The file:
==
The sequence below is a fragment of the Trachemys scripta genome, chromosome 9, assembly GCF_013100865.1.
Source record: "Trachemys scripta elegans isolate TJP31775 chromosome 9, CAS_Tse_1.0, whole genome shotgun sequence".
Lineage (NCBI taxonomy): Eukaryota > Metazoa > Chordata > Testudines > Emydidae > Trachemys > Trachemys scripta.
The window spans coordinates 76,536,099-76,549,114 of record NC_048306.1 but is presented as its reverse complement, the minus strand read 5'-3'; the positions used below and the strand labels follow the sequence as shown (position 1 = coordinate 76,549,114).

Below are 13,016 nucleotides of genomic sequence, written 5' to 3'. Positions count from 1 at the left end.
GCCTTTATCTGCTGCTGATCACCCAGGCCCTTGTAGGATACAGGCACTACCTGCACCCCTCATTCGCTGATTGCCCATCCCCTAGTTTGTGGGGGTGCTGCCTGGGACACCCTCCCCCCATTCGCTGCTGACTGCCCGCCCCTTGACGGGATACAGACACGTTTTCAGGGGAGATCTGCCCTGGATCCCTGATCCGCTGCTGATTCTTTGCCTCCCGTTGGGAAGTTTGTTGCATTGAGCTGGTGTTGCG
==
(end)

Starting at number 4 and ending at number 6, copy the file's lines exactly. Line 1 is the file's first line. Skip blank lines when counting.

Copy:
The window spans coordinates 76,536,099-76,549,114 of record NC_048306.1 but is presented as its reverse complement, the minus strand read 5'-3'; the positions used below and the strand labels follow the sequence as shown (position 1 = coordinate 76,549,114).

Below are 13,016 nucleotides of genomic sequence, written 5' to 3'. Positions count from 1 at the left end.
GCCTTTATCTGCTGCTGATCACCCAGGCCCTTGTAGGATACAGGCACTACCTGCACCCCTCATTCGCTGATTGCCCATCCCCTAGTTTGTGGGGGTGCTGCCTGGGACACCCTCCCCCCATTCGCTGCTGACTGCCCGCCCCTTGACGGGATACAGACACGTTTTCAGGGGAGATCTGCCCTGGATCCCTGATCCGCTGCTGATTCTTTGCCTCCCGTTGGGAAGTTTGTTGCATTGAGCTGGTGTTGCG